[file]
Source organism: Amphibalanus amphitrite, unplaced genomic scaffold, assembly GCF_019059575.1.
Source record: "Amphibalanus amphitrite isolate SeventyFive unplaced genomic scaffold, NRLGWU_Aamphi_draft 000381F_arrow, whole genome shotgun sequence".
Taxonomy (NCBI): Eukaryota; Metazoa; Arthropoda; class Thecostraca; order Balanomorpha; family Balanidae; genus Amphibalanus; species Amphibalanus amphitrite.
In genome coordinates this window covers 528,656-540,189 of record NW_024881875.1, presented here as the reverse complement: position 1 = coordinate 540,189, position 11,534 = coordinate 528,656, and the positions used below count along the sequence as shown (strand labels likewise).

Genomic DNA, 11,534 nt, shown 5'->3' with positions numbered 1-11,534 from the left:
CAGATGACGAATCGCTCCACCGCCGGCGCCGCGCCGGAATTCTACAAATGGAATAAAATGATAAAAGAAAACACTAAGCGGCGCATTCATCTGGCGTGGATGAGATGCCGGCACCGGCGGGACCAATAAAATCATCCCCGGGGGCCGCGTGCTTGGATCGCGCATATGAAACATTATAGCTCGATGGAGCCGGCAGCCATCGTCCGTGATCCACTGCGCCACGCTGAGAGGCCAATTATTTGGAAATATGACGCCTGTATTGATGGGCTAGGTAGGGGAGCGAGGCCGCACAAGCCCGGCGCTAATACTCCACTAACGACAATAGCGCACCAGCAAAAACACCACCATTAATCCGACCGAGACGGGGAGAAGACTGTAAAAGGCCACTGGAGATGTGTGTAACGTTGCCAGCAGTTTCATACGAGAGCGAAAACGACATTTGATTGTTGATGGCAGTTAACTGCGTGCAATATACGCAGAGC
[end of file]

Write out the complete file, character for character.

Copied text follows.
Source organism: Amphibalanus amphitrite, unplaced genomic scaffold, assembly GCF_019059575.1.
Source record: "Amphibalanus amphitrite isolate SeventyFive unplaced genomic scaffold, NRLGWU_Aamphi_draft 000381F_arrow, whole genome shotgun sequence".
Taxonomy (NCBI): Eukaryota; Metazoa; Arthropoda; class Thecostraca; order Balanomorpha; family Balanidae; genus Amphibalanus; species Amphibalanus amphitrite.
In genome coordinates this window covers 528,656-540,189 of record NW_024881875.1, presented here as the reverse complement: position 1 = coordinate 540,189, position 11,534 = coordinate 528,656, and the positions used below count along the sequence as shown (strand labels likewise).

Genomic DNA, 11,534 nt, shown 5'->3' with positions numbered 1-11,534 from the left:
CAGATGACGAATCGCTCCACCGCCGGCGCCGCGCCGGAATTCTACAAATGGAATAAAATGATAAAAGAAAACACTAAGCGGCGCATTCATCTGGCGTGGATGAGATGCCGGCACCGGCGGGACCAATAAAATCATCCCCGGGGGCCGCGTGCTTGGATCGCGCATATGAAACATTATAGCTCGATGGAGCCGGCAGCCATCGTCCGTGATCCACTGCGCCACGCTGAGAGGCCAATTATTTGGAAATATGACGCCTGTATTGATGGGCTAGGTAGGGGAGCGAGGCCGCACAAGCCCGGCGCTAATACTCCACTAACGACAATAGCGCACCAGCAAAAACACCACCATTAATCCGACCGAGACGGGGAGAAGACTGTAAAAGGCCACTGGAGATGTGTGTAACGTTGCCAGCAGTTTCATACGAGAGCGAAAACGACATTTGATTGTTGATGGCAGTTAACTGCGTGCAATATACGCAGAGC